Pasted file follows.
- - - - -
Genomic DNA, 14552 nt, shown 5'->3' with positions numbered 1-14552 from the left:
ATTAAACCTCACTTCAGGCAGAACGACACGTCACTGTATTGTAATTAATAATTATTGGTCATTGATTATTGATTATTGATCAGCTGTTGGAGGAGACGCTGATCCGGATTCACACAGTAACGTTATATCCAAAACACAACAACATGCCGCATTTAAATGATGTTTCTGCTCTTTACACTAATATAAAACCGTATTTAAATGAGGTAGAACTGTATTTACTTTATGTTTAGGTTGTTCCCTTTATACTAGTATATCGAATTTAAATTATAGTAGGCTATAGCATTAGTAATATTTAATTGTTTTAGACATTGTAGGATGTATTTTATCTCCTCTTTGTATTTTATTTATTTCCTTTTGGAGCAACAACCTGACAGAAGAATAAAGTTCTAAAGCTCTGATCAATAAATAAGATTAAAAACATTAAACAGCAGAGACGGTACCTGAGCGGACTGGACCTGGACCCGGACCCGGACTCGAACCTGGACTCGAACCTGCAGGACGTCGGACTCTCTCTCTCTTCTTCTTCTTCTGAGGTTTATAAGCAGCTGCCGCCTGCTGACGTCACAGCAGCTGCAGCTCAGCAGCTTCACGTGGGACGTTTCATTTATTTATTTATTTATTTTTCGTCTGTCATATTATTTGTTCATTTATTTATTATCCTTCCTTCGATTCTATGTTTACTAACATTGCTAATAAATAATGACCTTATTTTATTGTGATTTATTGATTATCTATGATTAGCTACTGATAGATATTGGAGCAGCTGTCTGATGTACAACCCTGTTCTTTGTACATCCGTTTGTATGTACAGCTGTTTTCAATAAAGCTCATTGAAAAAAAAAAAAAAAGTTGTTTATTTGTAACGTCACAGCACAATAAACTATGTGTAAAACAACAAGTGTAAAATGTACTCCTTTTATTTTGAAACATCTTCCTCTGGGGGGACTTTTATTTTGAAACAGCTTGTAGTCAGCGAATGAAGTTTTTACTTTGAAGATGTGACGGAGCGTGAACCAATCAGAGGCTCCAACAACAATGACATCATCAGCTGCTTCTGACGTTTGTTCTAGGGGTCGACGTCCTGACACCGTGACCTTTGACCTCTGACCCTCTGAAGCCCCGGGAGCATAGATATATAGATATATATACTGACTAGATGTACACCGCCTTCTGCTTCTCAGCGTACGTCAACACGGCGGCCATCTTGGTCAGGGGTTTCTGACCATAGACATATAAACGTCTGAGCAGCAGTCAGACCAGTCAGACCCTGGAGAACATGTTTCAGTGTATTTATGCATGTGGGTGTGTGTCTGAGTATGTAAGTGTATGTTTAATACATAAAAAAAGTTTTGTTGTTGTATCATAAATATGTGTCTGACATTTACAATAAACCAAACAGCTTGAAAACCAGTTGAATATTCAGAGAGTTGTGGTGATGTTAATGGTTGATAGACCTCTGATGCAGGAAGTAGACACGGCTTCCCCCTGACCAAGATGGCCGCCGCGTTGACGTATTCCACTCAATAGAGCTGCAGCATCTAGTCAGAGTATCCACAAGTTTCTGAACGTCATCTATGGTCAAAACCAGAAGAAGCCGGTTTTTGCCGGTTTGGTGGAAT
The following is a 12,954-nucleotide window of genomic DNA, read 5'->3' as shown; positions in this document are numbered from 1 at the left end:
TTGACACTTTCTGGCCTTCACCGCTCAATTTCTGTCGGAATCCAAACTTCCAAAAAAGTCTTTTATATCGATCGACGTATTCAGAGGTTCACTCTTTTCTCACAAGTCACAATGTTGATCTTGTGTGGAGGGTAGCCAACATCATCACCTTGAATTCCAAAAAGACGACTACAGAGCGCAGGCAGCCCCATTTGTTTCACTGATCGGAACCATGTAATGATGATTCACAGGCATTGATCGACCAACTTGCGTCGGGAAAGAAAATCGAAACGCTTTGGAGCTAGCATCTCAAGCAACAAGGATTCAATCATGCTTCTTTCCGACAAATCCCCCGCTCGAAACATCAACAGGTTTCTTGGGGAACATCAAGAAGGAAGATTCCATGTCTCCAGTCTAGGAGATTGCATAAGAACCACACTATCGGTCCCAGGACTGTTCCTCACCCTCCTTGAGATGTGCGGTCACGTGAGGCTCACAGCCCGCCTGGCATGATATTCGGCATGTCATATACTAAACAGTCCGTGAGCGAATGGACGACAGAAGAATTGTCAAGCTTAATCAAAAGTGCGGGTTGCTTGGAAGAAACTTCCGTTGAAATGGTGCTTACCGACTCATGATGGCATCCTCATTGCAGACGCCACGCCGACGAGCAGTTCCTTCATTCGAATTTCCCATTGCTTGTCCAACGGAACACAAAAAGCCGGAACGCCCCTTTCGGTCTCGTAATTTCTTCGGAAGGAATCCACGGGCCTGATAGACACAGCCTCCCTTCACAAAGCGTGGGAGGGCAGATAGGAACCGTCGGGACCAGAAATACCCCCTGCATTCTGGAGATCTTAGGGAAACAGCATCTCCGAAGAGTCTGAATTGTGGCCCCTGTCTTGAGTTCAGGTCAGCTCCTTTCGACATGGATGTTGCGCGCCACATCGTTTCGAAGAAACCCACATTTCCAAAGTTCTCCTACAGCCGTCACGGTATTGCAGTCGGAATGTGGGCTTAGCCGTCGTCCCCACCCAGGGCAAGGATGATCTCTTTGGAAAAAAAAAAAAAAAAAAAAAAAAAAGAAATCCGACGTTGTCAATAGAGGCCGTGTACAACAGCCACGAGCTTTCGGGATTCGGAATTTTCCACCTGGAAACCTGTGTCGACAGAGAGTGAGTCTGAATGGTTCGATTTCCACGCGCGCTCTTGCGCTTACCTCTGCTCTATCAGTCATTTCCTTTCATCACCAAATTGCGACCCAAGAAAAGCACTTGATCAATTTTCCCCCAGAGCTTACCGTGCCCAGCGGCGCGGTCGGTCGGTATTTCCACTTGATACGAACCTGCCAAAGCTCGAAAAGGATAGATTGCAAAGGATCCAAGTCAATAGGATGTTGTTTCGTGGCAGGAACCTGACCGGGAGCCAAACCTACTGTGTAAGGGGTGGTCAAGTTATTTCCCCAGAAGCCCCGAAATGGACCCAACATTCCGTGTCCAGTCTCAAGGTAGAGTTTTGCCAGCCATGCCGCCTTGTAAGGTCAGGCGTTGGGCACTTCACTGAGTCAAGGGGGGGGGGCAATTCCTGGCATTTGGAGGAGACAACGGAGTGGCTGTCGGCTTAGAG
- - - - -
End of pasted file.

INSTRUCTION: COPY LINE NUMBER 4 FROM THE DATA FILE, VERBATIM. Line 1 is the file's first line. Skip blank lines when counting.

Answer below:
TTGACACTTTCTGGCCTTCACCGCTCAATTTCTGTCGGAATCCAAACTTCCAAAAAAGTCTTTTATATCGATCGACGTATTCAGAGGTTCACTCTTTTCTCACAAGTCACAATGTTGATCTTGTGTGGAGGGTAGCCAACATCATCACCTTGAATTCCAAAAAGACGACTACAGAGCGCAGGCAGCCCCATTTGTTTCACTGATCGGAACCATGTAATGATGATTCACAGGCATTGATCGACCAACTTGCGTCGGGAAAGAAAATCGAAACGCTTTGGAGCTAGCATCTCAAGCAACAAGGATTCAATCATGCTTCTTTCCGACAAATCCCCCGCTCGAAACATCAACAGGTTTCTTGGGGAACATCAAGAAGGAAGATTCCATGTCTCCAGTCTAGGAGATTGCATAAGAACCACACTATCGGTCCCAGGACTGTTCCTCACCCTCCTTGAGATGTGCGGTCACGTGAGGCTCACAGCCCGCCTGGCATGATATTCGGCATGTCATATACTAAACAGTCCGTGAGCGAATGGACGACAGAAGAATTGTCAAGCTTAATCAAAAGTGCGGGTTGCTTGGAAGAAACTTCCGTTGAAATGGTGCTTACCGACTCATGATGGCATCCTCATTGCAGACGCCACGCCGACGAGCAGTTCCTTCATTCGAATTTCCCATTGCTTGTCCAACGGAACACAAAAAGCCGGAACGCCCCTTTCGGTCTCGTAATTTCTTCGGAAGGAATCCACGGGCCTGATAGACACAGCCTCCCTTCACAAAGCGTGGGAGGGCAGATAGGAACCGTCGGGACCAGAAATACCCCCTGCATTCTGGAGATCTTAGGGAAACAGCATCTCCGAAGAGTCTGAATTGTGGCCCCTGTCTTGAGTTCAGGTCAGCTCCTTTCGACATGGATGTTGCGCGCCACATCGTTTCGAAGAAACCCACATTTCCAAAGTTCTCCTACAGCCGTCACGGTATTGCAGTCGGAATGTGGGCTTAGCCGTCGTCCCCACCCAGGGCAAGGATGATCTCTTTGGAAAAAAAAAAAAAAAAAAAAAAAAAAGAAATCCGACGTTGTCAATAGAGGCCGTGTACAACAGCCACGAGCTTTCGGGATTCGGAATTTTCCACCTGGAAACCTGTGTCGACAGAGAGTGAGTCTGAATGGTTCGATTTCCACGCGCGCTCTTGCGCTTACCTCTGCTCTATCAGTCATTTCCTTTCATCACCAAATTGCGACCCAAGAAAAGCACTTGATCAATTTTCCCCCAGAGCTTACCGTGCCCAGCGGCGCGGTCGGTCGGTATTTCCACTTGATACGAACCTGCCAAAGCTCGAAAAGGATAGATTGCAAAGGATCCAAGTCAATAGGATGTTGTTTCGTGGCAGGAACCTGACCGGGAGCCAAACCTACTGTGTAAGGGGTGGTCAAGTTATTTCCCCAGAAGCCCCGAAATGGACCCAACATTCCGTGTCCAGTCTCAAGGTAGAGTTTTGCCAGCCATGCCGCCTTGTAAGGTCAGGCGTTGGGCACTTCACTGAGTCAAGGGGGGGGGGCAATTCCTGGCATTTGGAGGAGACAACGGAGTGGCTGTCGGCTTAGAG